Matthew Easter tells Images how Trutex has continued to thrive through a focus on quality

Clitheroe in Lancashire’s Ribble Valley has been a home to the garment industry for more than 200 years, since becoming a centre for cotton milling during the Industrial Revolution. Few businesses from the 18th and 19th centuries survive, but there’s one that has not only survived, but continues to thrive: Trutex. Founded as Clitheroe Shirtings in 1865, it has continuously adapted to the times, evolving into one of the UK’s leading suppliers of school uniforms in the process.

It’s not always been plain sailing for the business, which ran into troubled waters in the 1990s. However, an injection of money from investment company Endless in 2010 along with a new management team at the helm saw the company steered back on course. The current management team, which took over piloting the company in a buy-out from Endless in 2014, has doubled turnover over the past nine years and expanded the workforce to 200. “When we came in, we saw a business that had had some tough trading years but with sufficient potential about it and a legacy,” explains managing director Matthew Easter, who joined in 2010 from a manufacturing background. “There was strength to the brand and its position in the marketplace and we thought, if we could deal with some of the day-to-day issues such as getting the right product out to customers at the right time, there was scope to build the business. From 2010 to 2014, we made incremental improvements year on year but it wasn’t till after that period that we had consistency and stability.”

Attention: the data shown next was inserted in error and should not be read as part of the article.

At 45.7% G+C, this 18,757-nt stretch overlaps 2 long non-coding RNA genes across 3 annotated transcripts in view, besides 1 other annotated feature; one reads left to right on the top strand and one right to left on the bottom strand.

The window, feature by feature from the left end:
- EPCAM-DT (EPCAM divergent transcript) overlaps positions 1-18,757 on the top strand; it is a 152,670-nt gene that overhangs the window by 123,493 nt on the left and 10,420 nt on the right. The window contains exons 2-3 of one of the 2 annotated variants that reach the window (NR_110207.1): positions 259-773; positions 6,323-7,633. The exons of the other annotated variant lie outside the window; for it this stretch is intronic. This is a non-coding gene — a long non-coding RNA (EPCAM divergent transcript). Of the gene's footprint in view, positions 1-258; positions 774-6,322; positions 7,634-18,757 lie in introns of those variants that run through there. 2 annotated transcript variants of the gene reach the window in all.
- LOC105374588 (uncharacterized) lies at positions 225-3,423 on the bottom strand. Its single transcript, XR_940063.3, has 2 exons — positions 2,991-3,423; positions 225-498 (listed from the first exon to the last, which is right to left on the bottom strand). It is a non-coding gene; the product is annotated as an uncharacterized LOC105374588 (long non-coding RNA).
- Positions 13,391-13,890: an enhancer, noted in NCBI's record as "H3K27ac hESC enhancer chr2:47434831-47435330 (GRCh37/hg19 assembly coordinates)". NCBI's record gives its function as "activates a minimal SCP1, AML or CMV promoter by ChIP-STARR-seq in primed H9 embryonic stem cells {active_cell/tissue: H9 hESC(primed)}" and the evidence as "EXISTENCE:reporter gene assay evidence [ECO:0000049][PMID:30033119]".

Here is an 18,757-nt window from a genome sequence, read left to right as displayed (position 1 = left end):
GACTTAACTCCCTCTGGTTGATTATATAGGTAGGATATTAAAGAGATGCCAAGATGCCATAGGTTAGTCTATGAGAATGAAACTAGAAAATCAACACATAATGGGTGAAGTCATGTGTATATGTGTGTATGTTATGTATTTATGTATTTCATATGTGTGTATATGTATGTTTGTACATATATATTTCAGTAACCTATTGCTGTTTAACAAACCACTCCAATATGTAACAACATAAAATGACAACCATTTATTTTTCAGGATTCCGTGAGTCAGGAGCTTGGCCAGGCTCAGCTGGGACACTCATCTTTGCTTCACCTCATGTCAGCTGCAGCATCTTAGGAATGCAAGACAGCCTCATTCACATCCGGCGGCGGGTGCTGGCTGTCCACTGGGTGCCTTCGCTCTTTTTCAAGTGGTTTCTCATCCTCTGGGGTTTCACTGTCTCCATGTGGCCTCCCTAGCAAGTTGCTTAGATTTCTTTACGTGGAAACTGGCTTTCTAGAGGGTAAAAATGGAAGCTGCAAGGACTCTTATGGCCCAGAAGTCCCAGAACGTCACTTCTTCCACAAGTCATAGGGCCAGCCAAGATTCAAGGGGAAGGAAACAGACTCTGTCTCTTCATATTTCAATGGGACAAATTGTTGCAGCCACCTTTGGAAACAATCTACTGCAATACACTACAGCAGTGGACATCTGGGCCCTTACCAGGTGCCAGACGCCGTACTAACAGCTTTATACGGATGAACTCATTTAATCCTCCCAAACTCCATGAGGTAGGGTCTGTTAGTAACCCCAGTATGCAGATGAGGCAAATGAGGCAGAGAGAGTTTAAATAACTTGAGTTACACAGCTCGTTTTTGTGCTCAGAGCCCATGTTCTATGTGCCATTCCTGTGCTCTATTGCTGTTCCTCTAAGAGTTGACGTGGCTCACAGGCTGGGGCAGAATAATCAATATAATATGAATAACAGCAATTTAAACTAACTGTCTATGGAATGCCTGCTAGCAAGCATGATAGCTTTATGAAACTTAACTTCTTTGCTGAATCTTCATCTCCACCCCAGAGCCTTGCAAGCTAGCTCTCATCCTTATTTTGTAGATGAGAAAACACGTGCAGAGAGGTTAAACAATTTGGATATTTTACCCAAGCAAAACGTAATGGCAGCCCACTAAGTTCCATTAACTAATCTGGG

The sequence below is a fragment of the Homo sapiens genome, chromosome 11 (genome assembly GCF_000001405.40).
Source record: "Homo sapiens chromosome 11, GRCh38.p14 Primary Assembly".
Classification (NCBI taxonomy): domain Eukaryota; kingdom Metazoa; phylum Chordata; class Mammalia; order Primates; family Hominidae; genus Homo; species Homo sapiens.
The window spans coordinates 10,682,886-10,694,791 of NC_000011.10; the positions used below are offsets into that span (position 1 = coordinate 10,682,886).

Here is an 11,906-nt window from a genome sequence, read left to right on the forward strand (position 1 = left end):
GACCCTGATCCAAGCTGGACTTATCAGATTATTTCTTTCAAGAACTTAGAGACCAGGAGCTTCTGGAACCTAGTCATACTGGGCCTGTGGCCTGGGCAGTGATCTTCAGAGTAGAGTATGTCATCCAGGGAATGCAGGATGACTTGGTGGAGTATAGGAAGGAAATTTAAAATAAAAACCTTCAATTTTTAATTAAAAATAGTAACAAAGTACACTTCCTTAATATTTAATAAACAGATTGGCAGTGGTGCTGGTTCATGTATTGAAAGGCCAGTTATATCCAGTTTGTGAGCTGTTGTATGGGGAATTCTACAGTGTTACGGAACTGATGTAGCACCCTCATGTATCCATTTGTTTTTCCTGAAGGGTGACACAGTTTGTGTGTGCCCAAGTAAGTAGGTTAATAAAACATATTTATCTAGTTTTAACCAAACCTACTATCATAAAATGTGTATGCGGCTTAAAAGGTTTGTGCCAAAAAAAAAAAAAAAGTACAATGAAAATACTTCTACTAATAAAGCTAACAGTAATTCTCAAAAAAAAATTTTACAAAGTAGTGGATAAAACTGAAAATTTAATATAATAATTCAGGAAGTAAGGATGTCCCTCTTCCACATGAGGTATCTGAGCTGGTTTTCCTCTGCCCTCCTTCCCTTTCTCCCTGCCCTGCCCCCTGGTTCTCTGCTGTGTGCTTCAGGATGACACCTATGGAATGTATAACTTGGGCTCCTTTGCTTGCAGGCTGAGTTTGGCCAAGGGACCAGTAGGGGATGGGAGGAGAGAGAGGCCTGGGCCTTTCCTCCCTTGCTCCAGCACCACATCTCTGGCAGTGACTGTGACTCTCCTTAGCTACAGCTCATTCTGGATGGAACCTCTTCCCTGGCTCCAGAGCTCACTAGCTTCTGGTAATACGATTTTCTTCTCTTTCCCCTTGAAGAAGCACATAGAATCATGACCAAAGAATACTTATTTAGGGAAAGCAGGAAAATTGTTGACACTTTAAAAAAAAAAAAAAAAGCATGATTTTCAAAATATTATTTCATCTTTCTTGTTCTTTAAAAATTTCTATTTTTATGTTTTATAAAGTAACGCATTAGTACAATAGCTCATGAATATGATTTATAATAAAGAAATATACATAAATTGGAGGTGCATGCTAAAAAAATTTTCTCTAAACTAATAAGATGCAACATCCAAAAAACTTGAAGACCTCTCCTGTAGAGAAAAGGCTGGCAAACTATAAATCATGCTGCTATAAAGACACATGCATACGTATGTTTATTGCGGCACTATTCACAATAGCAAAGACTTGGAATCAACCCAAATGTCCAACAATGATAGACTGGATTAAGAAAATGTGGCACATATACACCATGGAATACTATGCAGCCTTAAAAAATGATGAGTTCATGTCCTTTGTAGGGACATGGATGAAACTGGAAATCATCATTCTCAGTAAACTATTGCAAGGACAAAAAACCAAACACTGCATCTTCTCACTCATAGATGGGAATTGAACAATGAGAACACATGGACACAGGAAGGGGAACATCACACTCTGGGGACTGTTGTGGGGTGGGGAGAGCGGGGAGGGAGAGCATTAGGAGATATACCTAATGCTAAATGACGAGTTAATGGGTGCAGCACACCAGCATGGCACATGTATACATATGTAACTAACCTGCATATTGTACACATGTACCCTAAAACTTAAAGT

Akoa sportswear

One of the first moves was to expand the range by launching its Akoa brand in 2011, specialising in sportswear for schools. It has proven a success, but Matthew adds that, as with all schoolwear, it takes time to grow sales. “It took three to four years to actually get some traction in that market. Schoolwear is so seasonal. Everything happens in the summer so you have only one shot at it and then you have to wait till the next 12 months in the cycle.”